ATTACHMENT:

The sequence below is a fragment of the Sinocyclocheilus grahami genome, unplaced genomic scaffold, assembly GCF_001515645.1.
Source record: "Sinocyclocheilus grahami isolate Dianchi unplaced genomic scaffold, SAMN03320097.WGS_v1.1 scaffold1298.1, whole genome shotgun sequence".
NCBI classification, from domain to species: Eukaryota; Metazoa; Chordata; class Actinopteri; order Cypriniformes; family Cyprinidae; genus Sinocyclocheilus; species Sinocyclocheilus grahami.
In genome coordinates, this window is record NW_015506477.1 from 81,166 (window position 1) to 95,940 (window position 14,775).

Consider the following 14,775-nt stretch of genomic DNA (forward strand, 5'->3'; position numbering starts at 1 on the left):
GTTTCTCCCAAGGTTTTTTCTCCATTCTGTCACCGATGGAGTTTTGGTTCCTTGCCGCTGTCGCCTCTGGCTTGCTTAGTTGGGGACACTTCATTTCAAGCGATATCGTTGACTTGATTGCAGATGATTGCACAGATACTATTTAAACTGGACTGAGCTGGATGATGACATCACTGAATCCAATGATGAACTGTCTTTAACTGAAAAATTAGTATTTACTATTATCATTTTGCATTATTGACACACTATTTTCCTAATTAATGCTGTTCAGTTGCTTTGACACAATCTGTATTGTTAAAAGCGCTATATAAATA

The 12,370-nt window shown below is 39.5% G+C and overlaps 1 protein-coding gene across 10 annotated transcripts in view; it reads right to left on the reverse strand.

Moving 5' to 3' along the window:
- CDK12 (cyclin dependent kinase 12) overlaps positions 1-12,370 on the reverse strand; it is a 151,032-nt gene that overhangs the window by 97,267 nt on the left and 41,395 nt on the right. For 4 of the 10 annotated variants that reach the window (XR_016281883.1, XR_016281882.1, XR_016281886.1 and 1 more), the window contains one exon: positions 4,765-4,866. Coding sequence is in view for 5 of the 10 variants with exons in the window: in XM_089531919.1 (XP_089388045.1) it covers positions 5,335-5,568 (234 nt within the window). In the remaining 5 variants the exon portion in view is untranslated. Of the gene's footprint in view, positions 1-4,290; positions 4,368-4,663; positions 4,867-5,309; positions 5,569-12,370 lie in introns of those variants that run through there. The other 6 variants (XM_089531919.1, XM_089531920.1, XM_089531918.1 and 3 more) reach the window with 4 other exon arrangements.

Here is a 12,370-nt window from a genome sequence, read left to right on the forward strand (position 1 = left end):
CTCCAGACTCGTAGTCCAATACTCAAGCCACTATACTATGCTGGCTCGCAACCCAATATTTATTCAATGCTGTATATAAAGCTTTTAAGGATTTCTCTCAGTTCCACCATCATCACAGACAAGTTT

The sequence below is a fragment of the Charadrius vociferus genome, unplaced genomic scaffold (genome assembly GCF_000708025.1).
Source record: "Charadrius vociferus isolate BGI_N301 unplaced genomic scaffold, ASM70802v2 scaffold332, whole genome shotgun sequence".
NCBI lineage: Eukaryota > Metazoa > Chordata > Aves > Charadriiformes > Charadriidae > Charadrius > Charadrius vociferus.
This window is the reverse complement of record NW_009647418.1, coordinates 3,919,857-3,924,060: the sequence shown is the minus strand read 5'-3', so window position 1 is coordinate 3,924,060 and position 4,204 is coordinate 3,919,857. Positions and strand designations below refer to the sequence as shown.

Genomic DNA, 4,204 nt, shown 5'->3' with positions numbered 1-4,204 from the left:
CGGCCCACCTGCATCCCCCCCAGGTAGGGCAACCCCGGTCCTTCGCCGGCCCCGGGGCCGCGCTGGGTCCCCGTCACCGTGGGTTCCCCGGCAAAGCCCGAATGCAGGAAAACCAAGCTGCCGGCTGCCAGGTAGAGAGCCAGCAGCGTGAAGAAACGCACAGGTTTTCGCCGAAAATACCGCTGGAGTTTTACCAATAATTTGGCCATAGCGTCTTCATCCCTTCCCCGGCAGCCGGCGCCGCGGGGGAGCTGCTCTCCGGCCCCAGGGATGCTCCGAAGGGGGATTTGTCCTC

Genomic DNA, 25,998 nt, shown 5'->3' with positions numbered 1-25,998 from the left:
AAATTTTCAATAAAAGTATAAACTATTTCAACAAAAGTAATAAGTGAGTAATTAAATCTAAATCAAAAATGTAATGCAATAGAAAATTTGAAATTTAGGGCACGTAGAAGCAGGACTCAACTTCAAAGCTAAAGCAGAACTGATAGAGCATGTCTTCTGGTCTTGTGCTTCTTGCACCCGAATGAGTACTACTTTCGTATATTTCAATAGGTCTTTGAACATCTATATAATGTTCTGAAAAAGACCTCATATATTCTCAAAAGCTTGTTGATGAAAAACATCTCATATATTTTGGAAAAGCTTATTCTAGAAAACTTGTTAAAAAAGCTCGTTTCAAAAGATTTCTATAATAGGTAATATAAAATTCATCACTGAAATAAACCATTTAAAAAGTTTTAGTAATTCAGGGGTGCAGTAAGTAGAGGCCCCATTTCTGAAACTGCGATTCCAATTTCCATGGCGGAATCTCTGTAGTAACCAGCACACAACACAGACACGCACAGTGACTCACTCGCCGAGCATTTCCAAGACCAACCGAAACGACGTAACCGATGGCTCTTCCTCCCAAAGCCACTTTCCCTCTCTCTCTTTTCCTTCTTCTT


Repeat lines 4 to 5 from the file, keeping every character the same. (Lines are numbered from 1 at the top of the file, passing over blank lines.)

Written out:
In genome coordinates, this window is record NW_015506477.1 from 81,166 (window position 1) to 95,940 (window position 14,775).

Consider the following 14,775-nt stretch of genomic DNA (forward strand, 5'->3'; position numbering starts at 1 on the left):